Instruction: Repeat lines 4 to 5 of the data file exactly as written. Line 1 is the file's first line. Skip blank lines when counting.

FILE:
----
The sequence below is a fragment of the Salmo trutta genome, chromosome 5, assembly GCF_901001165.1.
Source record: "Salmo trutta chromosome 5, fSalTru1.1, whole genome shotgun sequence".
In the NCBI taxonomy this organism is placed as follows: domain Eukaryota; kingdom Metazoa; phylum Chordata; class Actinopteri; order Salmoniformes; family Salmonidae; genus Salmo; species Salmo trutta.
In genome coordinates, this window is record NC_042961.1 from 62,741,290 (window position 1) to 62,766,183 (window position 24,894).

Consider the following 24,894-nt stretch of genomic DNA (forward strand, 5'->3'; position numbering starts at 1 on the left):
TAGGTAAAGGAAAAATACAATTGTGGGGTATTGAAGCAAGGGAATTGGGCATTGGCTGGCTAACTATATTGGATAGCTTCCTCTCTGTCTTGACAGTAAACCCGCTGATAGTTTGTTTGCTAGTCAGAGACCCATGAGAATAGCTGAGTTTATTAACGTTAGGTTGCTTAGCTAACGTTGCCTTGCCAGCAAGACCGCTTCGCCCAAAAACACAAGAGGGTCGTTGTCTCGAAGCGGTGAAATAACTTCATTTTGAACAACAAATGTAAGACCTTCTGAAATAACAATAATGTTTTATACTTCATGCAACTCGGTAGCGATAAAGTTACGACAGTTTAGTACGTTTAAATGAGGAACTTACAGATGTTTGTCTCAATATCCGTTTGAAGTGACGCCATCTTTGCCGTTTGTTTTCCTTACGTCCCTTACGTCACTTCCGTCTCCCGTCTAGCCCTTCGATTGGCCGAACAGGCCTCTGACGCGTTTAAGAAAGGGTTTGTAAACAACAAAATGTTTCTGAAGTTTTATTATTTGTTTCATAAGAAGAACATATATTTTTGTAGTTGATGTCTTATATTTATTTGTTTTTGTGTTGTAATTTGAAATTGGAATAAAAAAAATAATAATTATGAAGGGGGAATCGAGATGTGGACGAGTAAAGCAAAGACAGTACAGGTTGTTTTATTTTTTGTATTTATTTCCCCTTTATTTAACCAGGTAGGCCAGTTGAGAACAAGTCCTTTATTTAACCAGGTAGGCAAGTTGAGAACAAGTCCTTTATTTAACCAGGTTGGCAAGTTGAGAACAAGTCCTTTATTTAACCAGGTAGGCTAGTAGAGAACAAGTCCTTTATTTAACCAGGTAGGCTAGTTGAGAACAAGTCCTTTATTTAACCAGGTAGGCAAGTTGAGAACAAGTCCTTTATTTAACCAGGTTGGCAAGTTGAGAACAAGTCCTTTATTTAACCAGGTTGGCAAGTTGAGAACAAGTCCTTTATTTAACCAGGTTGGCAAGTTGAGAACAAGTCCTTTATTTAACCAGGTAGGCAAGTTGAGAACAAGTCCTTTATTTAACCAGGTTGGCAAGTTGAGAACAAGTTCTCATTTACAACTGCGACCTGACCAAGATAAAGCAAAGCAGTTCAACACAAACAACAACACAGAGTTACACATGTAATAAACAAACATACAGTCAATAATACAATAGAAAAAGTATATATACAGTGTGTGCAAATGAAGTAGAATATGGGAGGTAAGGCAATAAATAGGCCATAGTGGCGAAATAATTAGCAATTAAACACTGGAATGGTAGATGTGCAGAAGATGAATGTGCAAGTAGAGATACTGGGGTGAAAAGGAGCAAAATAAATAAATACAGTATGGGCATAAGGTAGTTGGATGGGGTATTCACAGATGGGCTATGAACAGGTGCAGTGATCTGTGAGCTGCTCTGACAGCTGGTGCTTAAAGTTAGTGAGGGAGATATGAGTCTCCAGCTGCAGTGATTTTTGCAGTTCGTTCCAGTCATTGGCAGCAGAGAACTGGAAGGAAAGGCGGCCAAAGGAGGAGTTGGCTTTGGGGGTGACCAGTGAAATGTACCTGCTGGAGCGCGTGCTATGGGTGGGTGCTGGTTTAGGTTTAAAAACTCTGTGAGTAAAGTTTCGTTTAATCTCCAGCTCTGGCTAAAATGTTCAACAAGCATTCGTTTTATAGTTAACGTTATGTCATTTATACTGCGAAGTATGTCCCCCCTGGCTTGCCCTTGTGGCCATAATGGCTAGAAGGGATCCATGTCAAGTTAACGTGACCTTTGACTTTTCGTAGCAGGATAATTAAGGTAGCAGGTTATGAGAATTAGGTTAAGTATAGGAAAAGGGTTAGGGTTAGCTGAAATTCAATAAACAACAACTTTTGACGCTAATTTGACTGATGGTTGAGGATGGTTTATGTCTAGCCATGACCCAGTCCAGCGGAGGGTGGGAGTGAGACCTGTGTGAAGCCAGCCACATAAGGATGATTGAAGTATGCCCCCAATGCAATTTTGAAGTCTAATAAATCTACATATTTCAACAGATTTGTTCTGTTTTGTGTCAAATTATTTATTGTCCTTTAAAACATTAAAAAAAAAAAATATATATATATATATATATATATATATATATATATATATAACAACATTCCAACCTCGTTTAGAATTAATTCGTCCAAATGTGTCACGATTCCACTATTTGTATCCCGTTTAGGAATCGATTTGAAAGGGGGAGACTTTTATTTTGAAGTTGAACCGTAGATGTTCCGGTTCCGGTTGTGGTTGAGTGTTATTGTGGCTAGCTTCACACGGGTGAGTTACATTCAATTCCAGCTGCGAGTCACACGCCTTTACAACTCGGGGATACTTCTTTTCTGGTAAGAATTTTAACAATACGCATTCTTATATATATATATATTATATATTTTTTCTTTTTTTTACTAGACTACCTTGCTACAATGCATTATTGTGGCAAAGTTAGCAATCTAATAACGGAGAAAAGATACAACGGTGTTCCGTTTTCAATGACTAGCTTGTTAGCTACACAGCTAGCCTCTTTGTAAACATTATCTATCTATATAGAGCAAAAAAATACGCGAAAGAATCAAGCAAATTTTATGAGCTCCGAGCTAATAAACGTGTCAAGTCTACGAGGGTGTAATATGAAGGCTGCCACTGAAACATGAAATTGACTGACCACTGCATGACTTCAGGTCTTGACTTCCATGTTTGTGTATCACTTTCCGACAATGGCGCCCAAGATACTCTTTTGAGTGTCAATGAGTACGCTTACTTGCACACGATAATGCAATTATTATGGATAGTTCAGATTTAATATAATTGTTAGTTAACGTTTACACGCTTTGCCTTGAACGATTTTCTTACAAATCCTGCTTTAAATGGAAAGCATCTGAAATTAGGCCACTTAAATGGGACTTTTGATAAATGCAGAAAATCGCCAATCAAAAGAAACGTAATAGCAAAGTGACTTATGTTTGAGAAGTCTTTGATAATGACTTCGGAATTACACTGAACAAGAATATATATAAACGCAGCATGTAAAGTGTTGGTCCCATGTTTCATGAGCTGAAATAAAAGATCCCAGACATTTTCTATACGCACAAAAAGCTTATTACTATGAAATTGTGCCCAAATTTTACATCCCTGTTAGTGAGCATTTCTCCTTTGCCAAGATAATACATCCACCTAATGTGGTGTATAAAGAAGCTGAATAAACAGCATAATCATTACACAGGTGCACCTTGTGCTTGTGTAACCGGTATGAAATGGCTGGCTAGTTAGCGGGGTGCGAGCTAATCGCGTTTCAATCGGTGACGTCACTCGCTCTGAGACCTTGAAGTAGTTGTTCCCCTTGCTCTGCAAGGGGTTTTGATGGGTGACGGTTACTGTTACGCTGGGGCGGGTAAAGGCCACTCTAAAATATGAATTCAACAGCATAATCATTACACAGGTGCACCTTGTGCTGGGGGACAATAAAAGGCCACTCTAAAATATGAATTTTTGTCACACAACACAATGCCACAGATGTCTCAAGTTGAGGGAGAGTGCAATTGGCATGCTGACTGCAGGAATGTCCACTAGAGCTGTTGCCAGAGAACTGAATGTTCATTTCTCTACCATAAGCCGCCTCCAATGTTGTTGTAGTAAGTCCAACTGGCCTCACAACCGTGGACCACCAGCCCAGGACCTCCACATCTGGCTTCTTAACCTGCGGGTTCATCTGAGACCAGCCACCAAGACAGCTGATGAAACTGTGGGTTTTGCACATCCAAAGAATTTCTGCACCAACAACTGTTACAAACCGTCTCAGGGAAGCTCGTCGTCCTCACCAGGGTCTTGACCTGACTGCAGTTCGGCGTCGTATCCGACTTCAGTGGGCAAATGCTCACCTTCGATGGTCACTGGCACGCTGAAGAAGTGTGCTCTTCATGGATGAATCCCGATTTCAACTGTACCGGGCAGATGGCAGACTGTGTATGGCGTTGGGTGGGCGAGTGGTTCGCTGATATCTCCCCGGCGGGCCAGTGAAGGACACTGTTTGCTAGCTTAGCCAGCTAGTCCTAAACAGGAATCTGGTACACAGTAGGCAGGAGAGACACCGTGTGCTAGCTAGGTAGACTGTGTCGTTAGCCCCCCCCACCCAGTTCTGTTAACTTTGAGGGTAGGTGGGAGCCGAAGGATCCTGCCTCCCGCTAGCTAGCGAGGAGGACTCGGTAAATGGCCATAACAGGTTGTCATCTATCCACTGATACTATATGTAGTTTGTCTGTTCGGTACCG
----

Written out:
In genome coordinates, this window is record NC_042961.1 from 62,741,290 (window position 1) to 62,766,183 (window position 24,894).

Consider the following 24,894-nt stretch of genomic DNA (forward strand, 5'->3'; position numbering starts at 1 on the left):